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Bad spelling – the cause of feverish frustration for some and immense hilarity for others. Whether it be on posters or menus, food labels or road signs; spelling mistakes can be found everywhere – just take a look at these examples found throughout the UK.

However, in a recent BBC article it was the impact of misspelling on internet businesses that took the focus. Charles Duncombe, the online entrepreneur, found that dodgy spelling had the power to reduce online sales by a massive 50% – wiping out both website credibility and customer trust.

With the need for international businesses to reach out to a global audience, a multilingual online presence has become increasingly necessary. This is in line with research that shows consumers spend more time on websites that are in their own native language.

However with the introduction of multilingual websites, the scope for mistranslation has also soared – pathing the way for inaccurate accents and grammatical gaffes. A rather amusing example highlighted in a recent article, saw Braniff Airlines offering Spanish customers the chance to ‘fly naked’ with their airline rather than on their leather seats!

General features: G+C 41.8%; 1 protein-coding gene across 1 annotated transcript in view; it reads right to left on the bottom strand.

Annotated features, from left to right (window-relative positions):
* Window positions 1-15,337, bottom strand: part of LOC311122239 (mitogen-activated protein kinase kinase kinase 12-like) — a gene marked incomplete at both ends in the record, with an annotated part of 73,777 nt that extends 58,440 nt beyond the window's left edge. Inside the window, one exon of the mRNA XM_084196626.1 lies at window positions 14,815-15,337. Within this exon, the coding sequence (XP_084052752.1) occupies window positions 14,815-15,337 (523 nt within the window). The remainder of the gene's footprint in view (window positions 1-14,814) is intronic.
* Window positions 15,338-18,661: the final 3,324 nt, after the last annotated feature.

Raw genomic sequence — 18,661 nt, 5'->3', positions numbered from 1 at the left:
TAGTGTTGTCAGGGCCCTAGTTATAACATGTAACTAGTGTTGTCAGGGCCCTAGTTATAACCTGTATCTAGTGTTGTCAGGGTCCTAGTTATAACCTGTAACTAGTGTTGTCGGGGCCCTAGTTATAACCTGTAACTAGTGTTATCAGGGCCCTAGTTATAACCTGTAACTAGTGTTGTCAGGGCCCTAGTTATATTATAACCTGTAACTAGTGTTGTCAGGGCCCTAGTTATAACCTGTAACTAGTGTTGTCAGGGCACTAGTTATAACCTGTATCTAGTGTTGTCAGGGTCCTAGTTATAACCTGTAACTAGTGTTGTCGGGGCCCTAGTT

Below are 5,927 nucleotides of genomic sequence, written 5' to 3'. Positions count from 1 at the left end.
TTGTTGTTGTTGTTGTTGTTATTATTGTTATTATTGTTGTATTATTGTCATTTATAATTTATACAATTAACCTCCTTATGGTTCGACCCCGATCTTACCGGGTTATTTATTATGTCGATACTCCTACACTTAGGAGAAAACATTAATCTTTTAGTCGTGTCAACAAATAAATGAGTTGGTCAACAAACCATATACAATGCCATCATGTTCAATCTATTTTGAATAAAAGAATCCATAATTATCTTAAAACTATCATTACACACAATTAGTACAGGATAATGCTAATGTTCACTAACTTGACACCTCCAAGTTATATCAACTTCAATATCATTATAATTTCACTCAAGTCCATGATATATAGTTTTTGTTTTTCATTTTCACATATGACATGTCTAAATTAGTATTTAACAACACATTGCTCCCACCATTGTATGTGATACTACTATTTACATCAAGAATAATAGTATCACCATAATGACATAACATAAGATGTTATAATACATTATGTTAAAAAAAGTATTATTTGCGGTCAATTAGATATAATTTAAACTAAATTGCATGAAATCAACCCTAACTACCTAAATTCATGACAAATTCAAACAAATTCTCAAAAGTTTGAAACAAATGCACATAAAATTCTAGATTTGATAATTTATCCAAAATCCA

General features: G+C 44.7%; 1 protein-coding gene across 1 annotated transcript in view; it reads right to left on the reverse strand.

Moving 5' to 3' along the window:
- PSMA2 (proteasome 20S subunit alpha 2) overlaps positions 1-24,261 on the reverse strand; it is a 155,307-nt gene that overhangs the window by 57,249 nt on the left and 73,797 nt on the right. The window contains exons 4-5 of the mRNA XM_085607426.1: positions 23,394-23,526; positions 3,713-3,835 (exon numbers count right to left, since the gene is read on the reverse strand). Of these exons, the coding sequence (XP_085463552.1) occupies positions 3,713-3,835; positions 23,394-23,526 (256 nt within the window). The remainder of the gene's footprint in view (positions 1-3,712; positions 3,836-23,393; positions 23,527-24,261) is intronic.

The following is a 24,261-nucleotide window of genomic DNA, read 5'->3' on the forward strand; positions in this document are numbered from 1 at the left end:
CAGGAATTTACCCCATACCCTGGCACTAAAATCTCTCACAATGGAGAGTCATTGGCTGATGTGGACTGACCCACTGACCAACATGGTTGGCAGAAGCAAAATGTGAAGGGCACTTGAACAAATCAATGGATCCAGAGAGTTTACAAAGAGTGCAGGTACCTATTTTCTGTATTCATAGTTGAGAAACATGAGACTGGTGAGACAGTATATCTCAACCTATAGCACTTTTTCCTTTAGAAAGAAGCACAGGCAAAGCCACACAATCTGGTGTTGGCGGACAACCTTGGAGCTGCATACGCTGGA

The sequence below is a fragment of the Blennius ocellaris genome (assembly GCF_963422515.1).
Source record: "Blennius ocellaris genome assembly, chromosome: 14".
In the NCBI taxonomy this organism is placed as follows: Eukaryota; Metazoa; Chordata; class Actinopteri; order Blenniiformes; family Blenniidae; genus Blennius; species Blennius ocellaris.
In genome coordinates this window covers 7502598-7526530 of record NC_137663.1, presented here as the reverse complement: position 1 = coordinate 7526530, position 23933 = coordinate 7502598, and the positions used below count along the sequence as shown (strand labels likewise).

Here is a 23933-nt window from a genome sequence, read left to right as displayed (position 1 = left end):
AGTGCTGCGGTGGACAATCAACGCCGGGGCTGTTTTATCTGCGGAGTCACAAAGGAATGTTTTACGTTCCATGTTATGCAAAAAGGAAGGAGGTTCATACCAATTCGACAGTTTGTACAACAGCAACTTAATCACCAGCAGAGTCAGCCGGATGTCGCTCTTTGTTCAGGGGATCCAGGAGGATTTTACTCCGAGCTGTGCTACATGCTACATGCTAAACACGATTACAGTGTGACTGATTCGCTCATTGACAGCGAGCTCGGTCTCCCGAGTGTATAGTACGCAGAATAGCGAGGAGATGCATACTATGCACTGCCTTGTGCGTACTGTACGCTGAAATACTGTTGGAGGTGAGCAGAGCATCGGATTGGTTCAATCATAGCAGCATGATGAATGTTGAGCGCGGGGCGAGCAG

In light of research conducted into the impact of misspelling on website sales, it is therefore more important than ever to recruit individuals that have an accurate grasp of the relevant foreign language to provide good quality translation. It again reinforces why languages are such a valuable commodity within a global business and why Euro London’s clients are constantly seeking multilingual candidates.